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If the System Cooling Policy is missing in the Power Options of your Windows 11/10 computer, then this post will help you. Some users have complained that when they expand the Processor power management section in the Power Options box, they can’t find the System Cooling Policy setting there. Hence, they aren’t able to see or change their current System Cooling Policy setting on a laptop or desktop. The System Cooling Policy feature is not removed from Windows 11/10, it actually remains hidden by default.
The System Cooling Policy is a built-in feature in Windows 11/10 and is a part of Advanced power settings. It helps to change the cooling mode of your computer and you can set or change the System Cooling Policy setting to Active mode or Passive mode. While the Active System Cooling Policy mode increases the fan speed before slowing the processor, the Passive mode on the other hand slows the processor before increasing the fan speed. For laptops, you can set the same or different cooling modes for battery mode and plugged-in mode. Now if you can’t find the System Cooling Policy setting, then there are two workable solutions covered in this post to show in Power Options of Windows 11/10.System Cooling Policy missing in Power Options of Windows 11/10
If System Cooling Policy is missing in the Power Options of Windows 11/10, then you can add it using the following solutions:
Using Registry Editor
Using the Command Prompt window.
You should create a system restore point before using these solutions. Now let’s check both options one by one.Add the System Cooling Policy setting in Power Options using the Registry Editor
The steps to add the System Cooling Policy setting in Power Options using the Registry Editor method are as follows:
Type regedit and press Enter key
Jump to the 94d3a615-a899-4ac5-ae2b-e4d8f634367f Registry key. Its full path is here:HKEY_LOCAL_MACHINESYSTEMCurrentControlSetControlPowerPowerSettings54533251-82be-4824-96c1-47b60b740d0094d3a615-a899-4ac5-ae2b-e4d8f634367f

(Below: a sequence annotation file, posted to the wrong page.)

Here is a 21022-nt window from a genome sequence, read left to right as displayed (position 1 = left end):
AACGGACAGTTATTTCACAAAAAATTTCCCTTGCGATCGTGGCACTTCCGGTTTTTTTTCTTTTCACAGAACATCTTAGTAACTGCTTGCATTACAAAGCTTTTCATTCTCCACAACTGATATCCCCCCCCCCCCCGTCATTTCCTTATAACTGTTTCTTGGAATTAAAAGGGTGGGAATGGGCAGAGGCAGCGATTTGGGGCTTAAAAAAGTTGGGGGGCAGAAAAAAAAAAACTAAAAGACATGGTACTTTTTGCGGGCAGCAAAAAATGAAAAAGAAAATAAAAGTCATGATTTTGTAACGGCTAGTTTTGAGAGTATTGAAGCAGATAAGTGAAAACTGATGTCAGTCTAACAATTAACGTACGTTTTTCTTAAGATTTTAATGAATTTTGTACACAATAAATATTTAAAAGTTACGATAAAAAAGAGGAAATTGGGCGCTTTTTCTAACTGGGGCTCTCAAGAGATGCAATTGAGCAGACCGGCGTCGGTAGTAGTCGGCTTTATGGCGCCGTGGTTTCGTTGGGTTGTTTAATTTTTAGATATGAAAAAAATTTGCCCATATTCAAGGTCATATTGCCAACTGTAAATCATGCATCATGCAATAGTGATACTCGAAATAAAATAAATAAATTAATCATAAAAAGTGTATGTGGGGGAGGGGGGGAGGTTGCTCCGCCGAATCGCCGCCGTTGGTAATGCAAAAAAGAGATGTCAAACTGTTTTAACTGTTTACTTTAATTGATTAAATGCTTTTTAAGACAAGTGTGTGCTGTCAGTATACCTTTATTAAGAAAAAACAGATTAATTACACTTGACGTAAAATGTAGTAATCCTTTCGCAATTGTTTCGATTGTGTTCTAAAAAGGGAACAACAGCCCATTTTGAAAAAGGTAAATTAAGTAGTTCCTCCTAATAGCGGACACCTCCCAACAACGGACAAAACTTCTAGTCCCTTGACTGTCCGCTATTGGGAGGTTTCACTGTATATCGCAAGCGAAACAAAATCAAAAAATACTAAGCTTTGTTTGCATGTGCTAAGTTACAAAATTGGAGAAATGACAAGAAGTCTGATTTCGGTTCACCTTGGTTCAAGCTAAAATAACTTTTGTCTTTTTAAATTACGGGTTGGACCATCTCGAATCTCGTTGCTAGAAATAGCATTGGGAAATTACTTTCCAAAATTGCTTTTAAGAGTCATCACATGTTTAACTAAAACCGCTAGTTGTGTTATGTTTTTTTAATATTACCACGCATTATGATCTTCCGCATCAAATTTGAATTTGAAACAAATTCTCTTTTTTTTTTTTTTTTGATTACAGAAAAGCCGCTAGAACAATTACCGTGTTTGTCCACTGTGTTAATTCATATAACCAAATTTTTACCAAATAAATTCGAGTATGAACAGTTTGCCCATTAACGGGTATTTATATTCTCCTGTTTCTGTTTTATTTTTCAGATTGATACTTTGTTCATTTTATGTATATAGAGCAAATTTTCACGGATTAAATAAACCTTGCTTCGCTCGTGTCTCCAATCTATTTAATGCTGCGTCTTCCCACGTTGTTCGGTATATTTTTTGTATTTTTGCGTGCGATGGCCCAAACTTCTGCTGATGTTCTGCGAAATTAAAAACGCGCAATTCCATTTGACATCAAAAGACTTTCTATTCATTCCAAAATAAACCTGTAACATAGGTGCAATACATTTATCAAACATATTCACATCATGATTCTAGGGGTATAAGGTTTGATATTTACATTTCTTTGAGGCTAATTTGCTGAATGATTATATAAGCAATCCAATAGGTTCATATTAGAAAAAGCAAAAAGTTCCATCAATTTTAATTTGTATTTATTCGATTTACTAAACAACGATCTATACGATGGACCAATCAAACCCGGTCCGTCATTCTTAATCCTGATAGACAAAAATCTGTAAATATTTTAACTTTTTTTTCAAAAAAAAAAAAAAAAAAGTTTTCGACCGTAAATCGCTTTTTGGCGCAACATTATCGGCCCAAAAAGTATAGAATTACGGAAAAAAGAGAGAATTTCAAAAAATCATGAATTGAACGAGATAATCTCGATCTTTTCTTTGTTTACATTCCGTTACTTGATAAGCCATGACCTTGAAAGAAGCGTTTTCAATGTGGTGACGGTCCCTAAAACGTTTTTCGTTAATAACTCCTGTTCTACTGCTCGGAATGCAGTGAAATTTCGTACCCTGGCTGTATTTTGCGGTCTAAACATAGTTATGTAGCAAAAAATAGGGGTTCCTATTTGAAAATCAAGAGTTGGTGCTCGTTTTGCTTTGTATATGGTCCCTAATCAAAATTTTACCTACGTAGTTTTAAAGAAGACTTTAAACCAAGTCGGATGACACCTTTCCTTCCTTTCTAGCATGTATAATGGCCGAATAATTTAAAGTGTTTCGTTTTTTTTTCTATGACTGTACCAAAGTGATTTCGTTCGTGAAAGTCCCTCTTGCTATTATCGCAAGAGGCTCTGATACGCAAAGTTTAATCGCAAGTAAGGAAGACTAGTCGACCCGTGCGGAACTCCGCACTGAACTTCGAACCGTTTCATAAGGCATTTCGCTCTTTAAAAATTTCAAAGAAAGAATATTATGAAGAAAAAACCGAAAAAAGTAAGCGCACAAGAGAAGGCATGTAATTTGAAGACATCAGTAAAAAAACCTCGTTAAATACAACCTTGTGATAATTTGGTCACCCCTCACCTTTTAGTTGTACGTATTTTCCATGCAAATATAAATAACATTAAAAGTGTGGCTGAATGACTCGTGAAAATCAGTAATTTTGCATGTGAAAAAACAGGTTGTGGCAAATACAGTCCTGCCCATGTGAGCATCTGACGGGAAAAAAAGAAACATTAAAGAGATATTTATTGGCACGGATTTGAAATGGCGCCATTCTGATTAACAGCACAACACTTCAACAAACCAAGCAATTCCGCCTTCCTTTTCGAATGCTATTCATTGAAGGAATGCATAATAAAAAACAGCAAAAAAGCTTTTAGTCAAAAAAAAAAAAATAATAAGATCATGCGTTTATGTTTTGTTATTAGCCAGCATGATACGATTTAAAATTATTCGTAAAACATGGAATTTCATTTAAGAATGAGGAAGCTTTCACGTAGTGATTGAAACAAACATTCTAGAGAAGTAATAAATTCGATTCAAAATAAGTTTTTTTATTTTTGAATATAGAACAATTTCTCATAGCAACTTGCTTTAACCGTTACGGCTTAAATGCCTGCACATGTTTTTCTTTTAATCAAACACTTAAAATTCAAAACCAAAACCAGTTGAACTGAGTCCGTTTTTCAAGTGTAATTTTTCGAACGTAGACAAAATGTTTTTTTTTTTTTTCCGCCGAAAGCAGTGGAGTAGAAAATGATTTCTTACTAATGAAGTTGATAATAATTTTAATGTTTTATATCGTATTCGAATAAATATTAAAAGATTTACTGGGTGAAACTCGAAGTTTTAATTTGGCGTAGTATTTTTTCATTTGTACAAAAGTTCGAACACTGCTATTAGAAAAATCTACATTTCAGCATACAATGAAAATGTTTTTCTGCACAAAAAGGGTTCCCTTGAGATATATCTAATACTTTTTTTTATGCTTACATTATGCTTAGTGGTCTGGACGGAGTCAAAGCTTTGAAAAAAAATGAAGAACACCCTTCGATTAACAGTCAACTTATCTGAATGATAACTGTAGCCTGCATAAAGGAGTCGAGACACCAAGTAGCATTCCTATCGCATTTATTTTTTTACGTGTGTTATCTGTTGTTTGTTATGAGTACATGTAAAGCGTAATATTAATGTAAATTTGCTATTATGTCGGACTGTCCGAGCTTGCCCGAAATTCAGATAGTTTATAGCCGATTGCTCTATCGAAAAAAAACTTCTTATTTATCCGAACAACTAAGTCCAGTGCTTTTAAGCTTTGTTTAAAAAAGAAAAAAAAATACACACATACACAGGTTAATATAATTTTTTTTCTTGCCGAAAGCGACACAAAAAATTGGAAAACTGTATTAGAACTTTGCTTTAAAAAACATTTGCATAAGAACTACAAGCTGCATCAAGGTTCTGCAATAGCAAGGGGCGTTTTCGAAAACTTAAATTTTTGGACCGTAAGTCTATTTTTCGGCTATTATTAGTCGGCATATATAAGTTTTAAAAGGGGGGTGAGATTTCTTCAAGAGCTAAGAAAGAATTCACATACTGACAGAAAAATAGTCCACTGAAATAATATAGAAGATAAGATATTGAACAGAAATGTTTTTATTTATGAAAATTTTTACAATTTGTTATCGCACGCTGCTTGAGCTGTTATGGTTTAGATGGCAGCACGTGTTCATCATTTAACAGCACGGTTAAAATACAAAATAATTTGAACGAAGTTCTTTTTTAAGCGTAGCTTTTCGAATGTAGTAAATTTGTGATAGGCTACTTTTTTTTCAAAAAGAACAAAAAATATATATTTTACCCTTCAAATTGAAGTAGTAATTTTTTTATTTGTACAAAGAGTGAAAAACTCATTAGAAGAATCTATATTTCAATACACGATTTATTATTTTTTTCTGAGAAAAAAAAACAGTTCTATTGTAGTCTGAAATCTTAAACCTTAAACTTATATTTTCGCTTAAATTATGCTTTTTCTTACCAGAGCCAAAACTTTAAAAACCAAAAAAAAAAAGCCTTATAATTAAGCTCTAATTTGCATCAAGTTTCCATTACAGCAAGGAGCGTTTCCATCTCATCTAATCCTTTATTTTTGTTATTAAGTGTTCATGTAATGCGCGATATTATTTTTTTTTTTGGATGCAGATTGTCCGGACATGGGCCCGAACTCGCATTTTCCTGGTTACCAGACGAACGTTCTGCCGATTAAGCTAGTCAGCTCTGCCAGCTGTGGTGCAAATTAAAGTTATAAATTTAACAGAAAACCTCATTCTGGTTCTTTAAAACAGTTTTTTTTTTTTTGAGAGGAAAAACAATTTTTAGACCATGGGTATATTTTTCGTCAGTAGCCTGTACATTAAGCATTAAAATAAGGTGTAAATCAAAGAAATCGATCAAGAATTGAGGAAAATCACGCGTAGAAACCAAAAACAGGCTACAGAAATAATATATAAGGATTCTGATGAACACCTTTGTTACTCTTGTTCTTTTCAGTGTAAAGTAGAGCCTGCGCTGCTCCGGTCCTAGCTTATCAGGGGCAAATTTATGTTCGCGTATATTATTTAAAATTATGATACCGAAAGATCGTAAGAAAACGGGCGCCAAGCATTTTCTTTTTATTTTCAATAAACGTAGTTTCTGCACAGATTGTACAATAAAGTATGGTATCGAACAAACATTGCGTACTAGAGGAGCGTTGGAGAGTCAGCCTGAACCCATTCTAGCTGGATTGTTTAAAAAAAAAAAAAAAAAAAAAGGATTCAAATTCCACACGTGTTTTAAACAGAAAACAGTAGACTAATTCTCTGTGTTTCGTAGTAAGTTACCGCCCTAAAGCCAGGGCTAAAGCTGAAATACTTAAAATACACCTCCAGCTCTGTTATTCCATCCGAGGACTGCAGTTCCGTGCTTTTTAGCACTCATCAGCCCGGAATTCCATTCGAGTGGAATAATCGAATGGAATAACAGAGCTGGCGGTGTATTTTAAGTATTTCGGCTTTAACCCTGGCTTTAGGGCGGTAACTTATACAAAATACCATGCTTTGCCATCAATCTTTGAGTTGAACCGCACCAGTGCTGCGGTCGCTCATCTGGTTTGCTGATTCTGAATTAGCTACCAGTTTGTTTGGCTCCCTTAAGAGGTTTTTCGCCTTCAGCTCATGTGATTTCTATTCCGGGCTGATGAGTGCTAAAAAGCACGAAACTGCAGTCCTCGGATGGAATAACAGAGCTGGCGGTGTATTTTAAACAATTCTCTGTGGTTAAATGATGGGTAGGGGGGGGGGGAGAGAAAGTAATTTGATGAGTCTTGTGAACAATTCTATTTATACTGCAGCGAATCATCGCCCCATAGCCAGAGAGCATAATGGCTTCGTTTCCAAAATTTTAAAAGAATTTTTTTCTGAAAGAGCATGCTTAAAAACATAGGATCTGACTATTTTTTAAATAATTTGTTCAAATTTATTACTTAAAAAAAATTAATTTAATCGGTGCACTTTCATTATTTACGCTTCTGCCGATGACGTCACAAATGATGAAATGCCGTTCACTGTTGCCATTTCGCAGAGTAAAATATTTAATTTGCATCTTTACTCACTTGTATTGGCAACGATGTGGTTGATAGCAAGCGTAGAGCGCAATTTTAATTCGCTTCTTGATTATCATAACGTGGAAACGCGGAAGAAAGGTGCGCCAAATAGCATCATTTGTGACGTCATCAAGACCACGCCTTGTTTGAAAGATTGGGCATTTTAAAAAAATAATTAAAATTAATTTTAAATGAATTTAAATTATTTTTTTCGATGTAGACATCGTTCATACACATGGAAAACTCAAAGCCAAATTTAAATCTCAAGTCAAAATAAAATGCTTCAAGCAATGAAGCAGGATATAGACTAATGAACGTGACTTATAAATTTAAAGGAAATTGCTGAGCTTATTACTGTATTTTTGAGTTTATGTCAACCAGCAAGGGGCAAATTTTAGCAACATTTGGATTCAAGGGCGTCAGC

Add 2 in the Value data field. This value is needed to add System Cooling Policy in the Power Options box. If the Value data is set to 1, then it removes or hides the System Cooling Policy option
Press the OK button to close the edit box
Close the Registry Editor.
This will work instantly and the System Cooling Policy option will be shown under the Processor power management section. If it doesn’t, then you should restart your system.
Related: How to control Fan Speed on Windows computersShow System Cooling Policy setting to Power Options using Command Prompt
The Registry Editor method explained above is manual and a bit lengthy. If you want, you can also add or show the missing System Cooling Policy setting in Power Options using the Command Prompt window. For doing so, run Command Prompt as administrator and execute the following command:REG ADD HKLMSYSTEMCurrentControlSetControlPowerPowerSettings54533251-82be-4824-96c1-47b60b740d0094d3a615-a899-4ac5-ae2b-e4d8f634367f /v Attributes /t REG_DWORD /d 2 /f
This command adds 2 in the Value data field of Attributes DWORD value (in the Registry Editor) to add or show System Cooling Policy.
In case you want to hide or remove the System Cooling Policy setting from Power Options for some reason, you can do that using the following command:powercfg -attributes SUB_PROCESSOR 94d3a615-a899-4ac5-ae2b-e4d8f634367f +ATTRIB_HIDE
This command actually changes the Value data of Attributes DWORD value in the Registry Editor from 2 to 1 to hide the System Cooling Policy.Which is better Active or Passive System Cooling Policy?
The Active cooling mode increases the fan speed and consumes more power that you might not find helpful when using a laptop. If you are a laptop user, you can set Active cooling on Plugged-in mode and Passive cooling on Battery mode for power saving. If you are a desktop user, you can use the Active mode to maintain cooling.
Hope this helps.
Read next: Best Laptop Cooling software for Windows.
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